And get something else you want to play. I always find playing a different guitar pulls something different out in my style, a little different bend, a different chord progression. Like from your Tele to your 335...
I don’t know what style music you play but my guess would be country - just from the Tele and the 335. But these days folks play lots of different guitars in almost any style of music. I see folks playing Les Pauls in Country bands these days, but PRS’ are pretty common in all styles. Try one of those!
It’s nice to have a supportive wife too, but you don’t sound like you have terminal GAS, like many of us here on TGP! So the right answer is almost always - buy more guitars!:dude

All the best!
 

ragnar

Member
Messages
105
It sounds like you're trying to convince yourself to do what you already think you should do.

Like you said, refretting a beloved guitar makes sense, but pouring $500 into a $500 guitar that you're not attached to doesn't.

So just sell the $500 backup guitar for $400, and buy a newer one for $500, and put the $400 you save towards your retirement next guitar.
 

TheCount0212

Member
Messages
907
I think you should consider refretting with SS frets. It'll cost more, but they'll last much longer.
Yes I'm doing that with my nocaster, actually.

But with stainless steel , the question is, is it worth spending $600 refretting a $700 guitar? With an expensive guitar like my nocaster, I feel like it is worth it, but with a budget guitar, is it worth doing that work, or better to just get a different instrument?
IF you love the guitar, play it, and would never sell it, it doesn't matter what it's worth.
 

zeg1

Member
Messages
2
Honestly : dozens of YouTube tutorials (especially from crimson guitars)
Like $150 worth of equipment, pair of fret cutters/remove r, triangle file, fret leveling file
A cheap practice neck.. do a complete refret one or twice until you re comfortable with
And you ll refret/level all your guitars for practically nothing
It’s really no rocket science !!
 

VintagePlayerStrat

Silver Supporting Member
Messages
2,427
Chuck Berry didn't even keep a main guitar, I believe. He just bought new ones on the road (avoiding even carrying one for a day if he could) wrote them off, and had someone sell them as Berry used. :)
 
Messages
3,670
Cheap guitars aren't usually worth significant upgrades and maintenance. IMO/IME/YMMV. Sure, a pickup swap on a Squier Tele is easily reversible but a refret is not. That investment is lost. Sure, there might be an exception where there is some cheap guitar you can't live without. Even then, significant modifications can transform it into a different animal. I know people who re-fretted guitars (as an example) and it did not sound or feel the same when it came back. So my 'policy' is to buy instruments I intend to keep for years which won't just wind up in a landfill when things fail. And which I feel don't need much/anything in the way of upgrades or work to begin with. Treat them well and they will last many years. BTW some strings eat through frets faster than others.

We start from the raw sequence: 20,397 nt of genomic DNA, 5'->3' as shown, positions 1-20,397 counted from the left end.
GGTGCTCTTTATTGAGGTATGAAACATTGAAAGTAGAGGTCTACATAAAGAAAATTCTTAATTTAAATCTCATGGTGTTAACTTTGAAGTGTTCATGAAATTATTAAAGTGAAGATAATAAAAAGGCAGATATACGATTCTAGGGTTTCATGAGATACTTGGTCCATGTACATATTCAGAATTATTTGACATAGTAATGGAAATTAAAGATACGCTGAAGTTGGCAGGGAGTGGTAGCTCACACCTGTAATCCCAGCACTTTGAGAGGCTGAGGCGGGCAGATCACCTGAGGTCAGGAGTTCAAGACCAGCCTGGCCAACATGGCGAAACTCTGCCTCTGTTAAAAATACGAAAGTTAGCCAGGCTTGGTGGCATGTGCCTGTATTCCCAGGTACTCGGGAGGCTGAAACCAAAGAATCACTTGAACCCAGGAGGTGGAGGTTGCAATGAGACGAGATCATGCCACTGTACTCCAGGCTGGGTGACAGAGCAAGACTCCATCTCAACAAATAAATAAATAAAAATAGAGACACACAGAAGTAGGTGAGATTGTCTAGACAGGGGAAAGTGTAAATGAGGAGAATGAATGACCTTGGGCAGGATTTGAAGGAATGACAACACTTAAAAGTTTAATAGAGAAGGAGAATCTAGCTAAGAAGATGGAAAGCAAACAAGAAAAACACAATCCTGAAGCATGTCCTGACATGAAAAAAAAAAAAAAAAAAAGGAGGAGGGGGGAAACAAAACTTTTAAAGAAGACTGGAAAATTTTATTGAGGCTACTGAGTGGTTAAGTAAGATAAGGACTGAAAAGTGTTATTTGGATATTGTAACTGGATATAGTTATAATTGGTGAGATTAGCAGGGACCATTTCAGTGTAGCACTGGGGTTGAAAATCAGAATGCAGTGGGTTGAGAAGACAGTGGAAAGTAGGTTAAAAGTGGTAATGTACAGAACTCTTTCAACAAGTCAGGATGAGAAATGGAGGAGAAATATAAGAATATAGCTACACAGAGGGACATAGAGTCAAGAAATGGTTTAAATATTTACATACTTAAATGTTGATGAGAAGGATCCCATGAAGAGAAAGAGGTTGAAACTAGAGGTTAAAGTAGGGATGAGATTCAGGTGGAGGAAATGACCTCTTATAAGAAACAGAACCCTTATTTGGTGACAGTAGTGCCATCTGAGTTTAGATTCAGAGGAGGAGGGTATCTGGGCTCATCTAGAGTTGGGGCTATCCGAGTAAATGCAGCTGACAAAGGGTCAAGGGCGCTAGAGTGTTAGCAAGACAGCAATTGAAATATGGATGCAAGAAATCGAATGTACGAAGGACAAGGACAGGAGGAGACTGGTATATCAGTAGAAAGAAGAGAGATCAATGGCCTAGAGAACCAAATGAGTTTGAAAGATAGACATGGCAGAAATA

Cheap guitars have cheap components. If the cheap guitar plays well, sounds good, & is well put together, why not upgrade it? Buy something with better to start with.

A good tech should be able to do a re-fret without changing the tone.

SS frets don't play the same (as well) as nickel silver frets.
Just sayin'
Yeah, they're slicker & make playing easier. You want more fight, go up a gauge or 2. To much highs, turn the highs down on the amp or get an EQ pedal. Hell, use nickle strings. Quit wasting wood & or giving the next guy a problematic guitar.

$600 was a guesstimate on my behalf in terms of what I might look at for repair costs on one of my less expensive guitars down the road. Part of that is also thinking that my less expensive guitars have a bit of lacquer on the frets from the Maple fretboard, so it is probable that the necks might need refinish/touch up.

Without that concern, $500, though,

I just went through the price listing for fret work in all the local shops... (again, Canadian pricing)

Shop 1. $350 for refret and setup, $50 up charge for maple boards, $100 up charge for stainless steel - so all in, it’ll be $500 + strings and tax. Their website’s price list is also 8 years old, so might not be accurate anymore...

Shop 2 $380 for the refret (they mention up charges for maple and stainless, but don’t list how much), but do charge an additional $75 for a setup, and obviously strings & tax are extra... so close to $500 before knowing their “upcharges”. I’d guess $600 isn’t far off.

Shop 3: $350 for the refret, no upcharge for maple unless it turns out a refinish or touch up to the lawyer is needed (again, prices will vary on that), $75 for the setup, and again, by the time strings and sales tax are there, I’m looking at $500 with the potential for it to cost even more.

All the same ballpark prices...

I live in the most expensive province in a more expensive country - some things (especially labor costs) are just higher because cost of living is higher... It is what it is.